student loanUniversities throughout the United States welcome ten of thousands of international students to their campuses every year. Going to school in the United States can be an extremely rewarding experience, but paying for it can be a challenge. Most students rely on several funding sources, such as scholarships, grants, family, personal savings, and finally, student loans. Many American students rely on government loans, but these are not available for international students. Fortunately, there are many international student loans available from private lenders.

By using our comparison tool, you can immediately see what lenders are available depending upon what school you plan to attend. You can then apply immediately online. Follow these steps to get the process started. Follow these easy steps to apply online now:

  1. Find a cosigner.
  2. Enter your information into our comparison tool.
  3. Compare lenders.
  4. Apply online.
  5. Wait for pre-qualification.
  6. Complete your application.

Read the rest of this entry »


Loan Grace Period: Grace Has Left The Building
May 19th, 2016 by Lette Berhe

calendarFor recent college graduates, between the celebrations, the job hunt, and just simply enjoying summer, you may have put thoughts of your student loans on the back burner. You may have remembered that your loan qualified for a grace period , but can´t remember exactly how long it was and don´t know how to enter into the world of loan repayments. Here are some tips to get you started on the right foot!

Double-check Your Calendar
Although, you haven´t been stressed about repaying your loans, the minimum grace period allotted tends to be about 6 months so your repayment season is more than likely approaching. Remember that lenders consider you a responsible adult who now has a debt to pay. This means you should not wait for them to contact you! If you´ve pushed your loans out of your mind for a while, now is the time to do all your research. To find out how long your grace period really is you can do the following:

  • Read your loan promissory note:
    Don´t remember what that is? Your loan promissory note is the contract you signed at the very beginning promising that you would repay your loan. It holds detailed information about your loan amount, the grace period, and the repayment plan you originally chose.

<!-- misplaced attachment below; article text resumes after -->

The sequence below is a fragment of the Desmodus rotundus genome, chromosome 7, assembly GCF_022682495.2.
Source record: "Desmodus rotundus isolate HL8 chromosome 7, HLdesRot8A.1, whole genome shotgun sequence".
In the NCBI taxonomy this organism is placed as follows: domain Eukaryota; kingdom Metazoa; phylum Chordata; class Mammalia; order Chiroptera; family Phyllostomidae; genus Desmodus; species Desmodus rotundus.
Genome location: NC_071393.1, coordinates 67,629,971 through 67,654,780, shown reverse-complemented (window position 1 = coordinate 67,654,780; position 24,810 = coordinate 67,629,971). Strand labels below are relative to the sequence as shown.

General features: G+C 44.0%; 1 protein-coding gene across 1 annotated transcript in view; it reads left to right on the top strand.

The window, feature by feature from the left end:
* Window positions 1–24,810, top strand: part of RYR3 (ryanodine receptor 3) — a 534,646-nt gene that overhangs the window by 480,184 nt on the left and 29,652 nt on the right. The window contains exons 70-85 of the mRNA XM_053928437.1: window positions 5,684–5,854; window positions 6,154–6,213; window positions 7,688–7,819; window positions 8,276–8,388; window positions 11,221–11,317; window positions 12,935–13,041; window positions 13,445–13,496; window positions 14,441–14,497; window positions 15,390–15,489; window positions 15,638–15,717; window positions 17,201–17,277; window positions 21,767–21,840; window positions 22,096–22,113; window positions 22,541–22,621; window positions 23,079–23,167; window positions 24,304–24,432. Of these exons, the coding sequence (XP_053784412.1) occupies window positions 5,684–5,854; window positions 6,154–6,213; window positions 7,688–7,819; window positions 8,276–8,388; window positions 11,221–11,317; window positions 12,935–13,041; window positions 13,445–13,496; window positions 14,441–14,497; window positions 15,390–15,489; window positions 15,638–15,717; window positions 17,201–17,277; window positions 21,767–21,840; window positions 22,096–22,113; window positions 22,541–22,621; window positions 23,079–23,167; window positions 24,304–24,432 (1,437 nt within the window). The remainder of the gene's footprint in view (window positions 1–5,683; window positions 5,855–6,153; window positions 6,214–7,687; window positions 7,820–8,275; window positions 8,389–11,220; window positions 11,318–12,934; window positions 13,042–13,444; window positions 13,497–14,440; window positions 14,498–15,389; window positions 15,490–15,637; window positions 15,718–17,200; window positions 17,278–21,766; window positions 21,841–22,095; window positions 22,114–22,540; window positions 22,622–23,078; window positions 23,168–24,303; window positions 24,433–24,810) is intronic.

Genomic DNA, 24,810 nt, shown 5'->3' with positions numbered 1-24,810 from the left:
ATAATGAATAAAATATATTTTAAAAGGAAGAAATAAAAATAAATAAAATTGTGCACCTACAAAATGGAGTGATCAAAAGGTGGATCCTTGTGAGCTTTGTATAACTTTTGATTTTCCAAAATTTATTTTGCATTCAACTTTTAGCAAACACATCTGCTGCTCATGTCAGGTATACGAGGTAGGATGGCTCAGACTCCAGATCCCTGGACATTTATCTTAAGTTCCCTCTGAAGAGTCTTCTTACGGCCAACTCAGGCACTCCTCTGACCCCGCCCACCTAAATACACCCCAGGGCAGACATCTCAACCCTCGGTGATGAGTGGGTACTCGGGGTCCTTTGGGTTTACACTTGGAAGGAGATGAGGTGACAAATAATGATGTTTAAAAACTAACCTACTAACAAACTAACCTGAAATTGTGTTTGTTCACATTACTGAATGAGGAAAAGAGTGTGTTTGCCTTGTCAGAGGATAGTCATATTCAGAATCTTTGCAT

• Contact your lender: Can´t seem to find your promissory note or feeling a little overwhelmed looking over the paperwork?  Whatever the case remember that your lender is only a phone call away. Don´t hesitate to take the time to contact your lender directly to discuss the details.

Research Your Options
Your promissory note may be a signed contract, but this does not mean that everything is set in stone. In general, lenders want to be paid back. What does this mean? It means that they are usually willing to work with you from the beginning to ensure that you will make on-time payments. The grace period you are given is meant to give you time to find work and establish yourself after graduating. However, things don´t always work out just the way we planned. If your financial situation isn´t where you would like it to be you have some options:

  • Extend your grace period or request deferment: Not all lenders or loans provide this option, but it is worth looking into. If you are unemployed or going through financial hardship, it is possible that your lender will give you a little extra time. Depending on your lender, this can be considered an extension on your current grace period or fall under the category of deferment, a postponement of your loan payments. Being aware of what option they offer you is important, because you may only be eligible to request it once.
  • Review your repayment plan:
    As previously mentioned, all the details of your loan are spelled out on your promissory note. If financially you aren’t where you would like to be, but you think you can still begin to make payments, another option is to try and switch repayment plans. Lenders are aware that your originally chosen repayment plan may not fit your current situation and will be able to help you choose a better option.

By following these two steps you will be fully informed and ready to jump into the world of loan repayment. Take the time to do your research and don´t be afraid to ask questions. It is better to go into loan repayment fully prepared so that you never have to miss a payment!

For more information regarding your student loans, be sure to check out our International Student Loan Advice section.


How U.S. Colleges Work to Support Their International Students
May 13th, 2016 by Anum Yoon

international student support

Going to college is tough. Going to college in another country is even tougher. But if that means studying in one of the best schools the U.S. has to offer, why not take the chance?

Besides, most U.S. colleges are pretty accommodating of international students. Aside from the usual student support programs (like mentorships, meal plans and on-campus employment), they also offer these services tailored specifically to students from outside the U.S.